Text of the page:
It has taken nearly three-and-a-half hours to cross the moors and now the dark heather gives way to slopes covered in bright green pillows of bilberry and the road drops down into the lush valley of Kildale with lapwing flapping noisily over the pastureland and the air slowly warming.

I look across the wide valley and, there, through the haze, is Captain Cook’s Monument at the end of a high spur. It’s near today’s destination but looks an awfully long way away and I wonder if I have mis-timed the route.

St Cuthbert's Church Kildale
St Cuthbert’s Church Kildale

Kildale is a pretty village where John Wesley preached and a café that’s closed today so I head for the ‘Kil’ of the ‘dale’ and find St Gregory’s Church over a bridge across the railway station where a train has just pulled in without any passengers. The churchyard is quiet and sunny but there are no seats so I commandeer a flat tomb for my picnic table and, feeling a little guilty for some inexplicable reason, apologise to the occupant who has been dead for at least 200 years so probably doesn’t mind me eating on top of him anyway. I hope not, because I change my socks too. John Wesley would surely have given me a hellfire rant for my sins.

 

Captain Cook's Monument
Captain Cook’s Monument

After Kildale the route takes me steeply up through mixed farmland, and more gently up through woodland and the scrubland plantation of Coate Moor. I must have been in a daze because, before I know it, there is Captain Cook’s monument rising up right there before me and I have made it across the valley that looked so far away before. After the monument, which is not exactly beautiful close up, I only have a short descent to Gribdale and after a phone call I am picked up to be taken to The Royal Oak in Great Ayton.

Victorian Pissoir
Victorian Pissoir/Urinal

Great Ayton is a larger village and has several shops, including a pharmacy and a supermarket where I stock up with essential supplies. It also has a bright scarlet pissoir: a preserved Victorian urinal “moved to its present location known as Waterfall Park, given to the village in May 1955 by Robert Alcock”: a gem of ironic provenance? Unfortunately it can’t be used.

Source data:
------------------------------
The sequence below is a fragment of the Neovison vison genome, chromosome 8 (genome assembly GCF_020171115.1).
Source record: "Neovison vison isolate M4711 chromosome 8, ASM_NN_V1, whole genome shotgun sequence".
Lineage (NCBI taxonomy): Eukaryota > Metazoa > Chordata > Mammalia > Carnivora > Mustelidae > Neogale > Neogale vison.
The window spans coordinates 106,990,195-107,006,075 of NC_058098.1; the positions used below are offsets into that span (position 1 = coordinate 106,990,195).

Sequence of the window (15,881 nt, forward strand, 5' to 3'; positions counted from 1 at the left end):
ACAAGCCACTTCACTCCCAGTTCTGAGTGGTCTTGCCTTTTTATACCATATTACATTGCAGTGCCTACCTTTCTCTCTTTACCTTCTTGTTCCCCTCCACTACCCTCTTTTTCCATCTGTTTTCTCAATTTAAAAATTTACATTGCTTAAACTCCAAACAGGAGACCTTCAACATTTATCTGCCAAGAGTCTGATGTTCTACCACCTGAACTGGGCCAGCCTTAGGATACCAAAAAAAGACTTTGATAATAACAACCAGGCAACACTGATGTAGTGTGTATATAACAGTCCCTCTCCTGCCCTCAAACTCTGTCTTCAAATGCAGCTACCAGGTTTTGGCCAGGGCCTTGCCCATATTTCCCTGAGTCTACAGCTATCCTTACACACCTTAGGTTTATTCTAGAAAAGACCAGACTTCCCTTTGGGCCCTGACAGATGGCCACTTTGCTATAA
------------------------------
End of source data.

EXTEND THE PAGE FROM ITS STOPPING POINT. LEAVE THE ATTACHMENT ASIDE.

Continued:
The youthful Captain Cook
The youthful Captain Cook

The village green sports a statue of its famous resident: the young, shirtless James Cook which, I think, makes him look rather effeminate and apparently bound to a post by his drooping braces which is only a sculptural support on closer inspection.

The Royal Oak is friendly but the room has the pokiest bathroom imaginable and the place is very busy as it’s Friday night but I don’t notice the noise and fall asleep without a bother.

11.5 miles (18.5km) in about 4.75 hours, although it seemed longer!

Comments

  1. Freespiral

    An interesting and thoughtful walk today with some unusual finds. I especially like the drawing of the church, but would like to see the pissoir!

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    2. Freespiral

      I love the pissoir! And you've made the statue of Master Cook look slightly more rugged – slightly! It's a very odd thing.

  3. Earthdreamer

    Very much enjoyed your writing Peter, and your lovely little paintings. They somehow work far better with the words than photographs would. There's a synergy between the writing and the painting. It's a very beautiful blog you're creating here. Much respect.